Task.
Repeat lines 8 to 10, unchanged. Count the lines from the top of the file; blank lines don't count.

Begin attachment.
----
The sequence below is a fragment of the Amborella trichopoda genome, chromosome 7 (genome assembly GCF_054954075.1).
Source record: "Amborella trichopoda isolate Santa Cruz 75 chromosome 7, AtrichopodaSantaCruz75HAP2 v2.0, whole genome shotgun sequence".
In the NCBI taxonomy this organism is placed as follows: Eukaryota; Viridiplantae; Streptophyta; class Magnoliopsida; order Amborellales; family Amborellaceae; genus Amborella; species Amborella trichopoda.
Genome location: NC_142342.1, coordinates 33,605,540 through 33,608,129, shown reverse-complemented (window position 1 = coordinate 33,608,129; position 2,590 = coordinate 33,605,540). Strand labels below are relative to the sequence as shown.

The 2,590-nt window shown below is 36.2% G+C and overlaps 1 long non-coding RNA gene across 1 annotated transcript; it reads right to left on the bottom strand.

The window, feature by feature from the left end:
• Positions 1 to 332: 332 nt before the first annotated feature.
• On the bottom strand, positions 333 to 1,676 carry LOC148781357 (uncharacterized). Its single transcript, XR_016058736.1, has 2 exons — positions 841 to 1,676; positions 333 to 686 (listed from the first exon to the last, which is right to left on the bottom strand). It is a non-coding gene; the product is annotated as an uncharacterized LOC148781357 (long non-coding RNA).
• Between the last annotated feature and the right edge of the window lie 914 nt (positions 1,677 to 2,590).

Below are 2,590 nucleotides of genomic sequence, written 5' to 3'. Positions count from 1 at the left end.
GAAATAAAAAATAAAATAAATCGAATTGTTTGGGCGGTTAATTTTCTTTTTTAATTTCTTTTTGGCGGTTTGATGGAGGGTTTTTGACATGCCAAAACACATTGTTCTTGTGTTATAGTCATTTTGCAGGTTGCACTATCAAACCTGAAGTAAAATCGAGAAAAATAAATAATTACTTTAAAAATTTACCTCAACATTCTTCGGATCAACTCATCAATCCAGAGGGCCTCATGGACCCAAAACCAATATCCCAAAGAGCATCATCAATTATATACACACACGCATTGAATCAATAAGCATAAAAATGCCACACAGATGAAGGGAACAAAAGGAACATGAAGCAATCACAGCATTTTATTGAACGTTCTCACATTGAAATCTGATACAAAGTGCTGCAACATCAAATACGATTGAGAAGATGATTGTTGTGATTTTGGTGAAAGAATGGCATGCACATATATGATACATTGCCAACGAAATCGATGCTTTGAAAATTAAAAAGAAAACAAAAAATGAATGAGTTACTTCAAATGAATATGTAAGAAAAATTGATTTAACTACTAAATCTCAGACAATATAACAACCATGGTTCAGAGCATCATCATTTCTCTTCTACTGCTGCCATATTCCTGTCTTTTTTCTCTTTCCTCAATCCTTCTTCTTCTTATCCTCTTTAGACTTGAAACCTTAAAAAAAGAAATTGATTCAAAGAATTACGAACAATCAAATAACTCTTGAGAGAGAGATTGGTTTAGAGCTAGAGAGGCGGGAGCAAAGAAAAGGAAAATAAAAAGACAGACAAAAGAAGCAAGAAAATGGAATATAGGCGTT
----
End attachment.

• On the bottom strand, positions 333 to 1,676 carry LOC148781357 (uncharacterized). Its single transcript, XR_016058736.1, has 2 exons — positions 841 to 1,676; positions 333 to 686 (listed from the first exon to the last, which is right to left on the bottom strand). It is a non-coding gene; the product is annotated as an uncharacterized LOC148781357 (long non-coding RNA).
• Between the last annotated feature and the right edge of the window lie 914 nt (positions 1,677 to 2,590).

Below are 2,590 nucleotides of genomic sequence, written 5' to 3'. Positions count from 1 at the left end.